MINNEAPOLIS (WCCO) — Many of you probably took lots of pictures over the weekend or maybe even received a new digital camera as a Christmas gift.
Instead of taking lots of picture of your family members and friends, consider stepping outside and taking some photos of nature.
That is what thousands of school kids around the state started doing this past summer, thanks to an experiment by the Minnesota Department of Natural Resources.
This week, we are literally Finding Minnesota through the lens of a camera.
What if someone placed something in your child’s hands that transformed a routine lesson in science or math into something irresistibly cool?
Last summer, Carrol Henderson of the DNR, helped launch a statewide program called “Digital Photography Bridge to Nature.”
“The kids, when you put a camera in their hands, they change entirely. They become so interested in nature, they are looking and listening and watching,” Henderson said.
And, they are learning. The goal was to get young people as excited about birds and bugs, trees and plants as folks from generations past.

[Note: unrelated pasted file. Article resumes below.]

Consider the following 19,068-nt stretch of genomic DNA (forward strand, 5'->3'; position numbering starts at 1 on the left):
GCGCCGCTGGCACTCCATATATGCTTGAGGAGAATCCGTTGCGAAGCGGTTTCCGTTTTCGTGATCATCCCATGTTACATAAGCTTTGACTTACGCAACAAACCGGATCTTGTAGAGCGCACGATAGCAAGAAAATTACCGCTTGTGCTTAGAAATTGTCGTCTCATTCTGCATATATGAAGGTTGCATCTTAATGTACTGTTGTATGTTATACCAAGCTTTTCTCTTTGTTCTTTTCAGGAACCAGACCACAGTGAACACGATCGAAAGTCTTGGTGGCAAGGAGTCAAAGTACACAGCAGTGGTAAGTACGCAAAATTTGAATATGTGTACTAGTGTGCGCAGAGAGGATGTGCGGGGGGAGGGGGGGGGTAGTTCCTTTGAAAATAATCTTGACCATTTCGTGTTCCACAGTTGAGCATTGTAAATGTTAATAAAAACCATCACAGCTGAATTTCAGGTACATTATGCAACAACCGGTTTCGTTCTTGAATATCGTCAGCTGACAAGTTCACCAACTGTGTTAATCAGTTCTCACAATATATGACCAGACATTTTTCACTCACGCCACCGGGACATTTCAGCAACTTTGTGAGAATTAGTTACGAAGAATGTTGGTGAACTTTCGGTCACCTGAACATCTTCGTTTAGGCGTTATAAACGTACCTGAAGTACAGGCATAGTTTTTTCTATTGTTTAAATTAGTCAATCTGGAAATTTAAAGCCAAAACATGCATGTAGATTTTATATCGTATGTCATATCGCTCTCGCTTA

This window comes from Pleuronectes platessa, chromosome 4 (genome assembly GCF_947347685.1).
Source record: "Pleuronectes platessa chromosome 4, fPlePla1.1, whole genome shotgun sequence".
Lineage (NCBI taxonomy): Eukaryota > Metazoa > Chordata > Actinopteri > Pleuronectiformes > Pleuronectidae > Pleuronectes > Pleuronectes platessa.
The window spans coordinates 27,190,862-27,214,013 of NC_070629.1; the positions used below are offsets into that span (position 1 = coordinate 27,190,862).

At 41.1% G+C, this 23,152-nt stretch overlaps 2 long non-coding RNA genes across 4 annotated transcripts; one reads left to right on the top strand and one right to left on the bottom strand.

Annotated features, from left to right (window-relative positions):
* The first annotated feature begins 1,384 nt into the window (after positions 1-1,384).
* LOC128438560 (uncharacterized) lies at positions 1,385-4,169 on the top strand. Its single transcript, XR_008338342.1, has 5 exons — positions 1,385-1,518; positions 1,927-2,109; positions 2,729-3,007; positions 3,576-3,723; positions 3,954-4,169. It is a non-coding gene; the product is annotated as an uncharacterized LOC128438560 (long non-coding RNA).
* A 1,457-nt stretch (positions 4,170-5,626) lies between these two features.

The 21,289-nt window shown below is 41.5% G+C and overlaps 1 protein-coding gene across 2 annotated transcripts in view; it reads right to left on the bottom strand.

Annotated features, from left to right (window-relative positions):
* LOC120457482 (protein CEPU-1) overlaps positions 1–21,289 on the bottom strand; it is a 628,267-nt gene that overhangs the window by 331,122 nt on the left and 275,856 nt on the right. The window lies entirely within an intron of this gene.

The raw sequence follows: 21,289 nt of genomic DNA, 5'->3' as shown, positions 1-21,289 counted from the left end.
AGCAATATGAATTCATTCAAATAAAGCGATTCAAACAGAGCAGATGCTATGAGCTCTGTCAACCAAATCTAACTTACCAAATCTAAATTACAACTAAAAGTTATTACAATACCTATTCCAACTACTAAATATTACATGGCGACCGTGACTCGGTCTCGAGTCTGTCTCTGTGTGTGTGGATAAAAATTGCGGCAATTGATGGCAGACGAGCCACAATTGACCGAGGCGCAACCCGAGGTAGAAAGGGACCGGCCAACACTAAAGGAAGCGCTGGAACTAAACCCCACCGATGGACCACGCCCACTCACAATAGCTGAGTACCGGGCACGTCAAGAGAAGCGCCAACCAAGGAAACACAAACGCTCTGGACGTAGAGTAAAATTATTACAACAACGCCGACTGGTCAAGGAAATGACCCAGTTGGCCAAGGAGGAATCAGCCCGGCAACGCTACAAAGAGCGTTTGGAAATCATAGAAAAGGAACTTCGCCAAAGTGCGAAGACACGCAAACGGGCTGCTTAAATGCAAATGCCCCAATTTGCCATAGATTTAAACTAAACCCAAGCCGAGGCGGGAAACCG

“What you may call the ‘gee whiz’ instant gratification, techy factor that the kids get from this, makes it fun for them. They are not just looking at an animal and walking away from it, they are taking its picture and then going back and trying to find out what it is and how it fits into the environment,” Henderson said.
The DNR bought 500 small digital cameras, then got help from professional photographers to train school teachers in grades 3 through 9.
In six months, they exceeded their goal for the whole year, training about 450 teachers across the state.
The teachers borrow the cameras and then take students on photo safaris in their neighborhoods.
“And the most important thing for teachers is that all of our workshops for teachers are free, and use of the camera kit after the workshop is free. Everything is free, all paid for by the environment and natural resources trust fund through the state, that means we are using lottery proceeds to help fund this as a two-year grant,” Henderson said.
The feedback from teachers has been great, so much so that many of them are now starting photography clubs at their schools.
And the DNR says they are getting calls from people in other states, who want to find out how they too can build a digital bridge to nature.
The first training workshop for teachers was taught by National Geographic photographer Jim Brandenberg. It was at Blue Mound State Park.
The next workshop is this coming Wednesday at Whitewater State Park. Click on the link below for more information on the program.
Minnesota DNR: Digital Photography Bridge To Nature
WCCO-TV’s Angela Davis Reports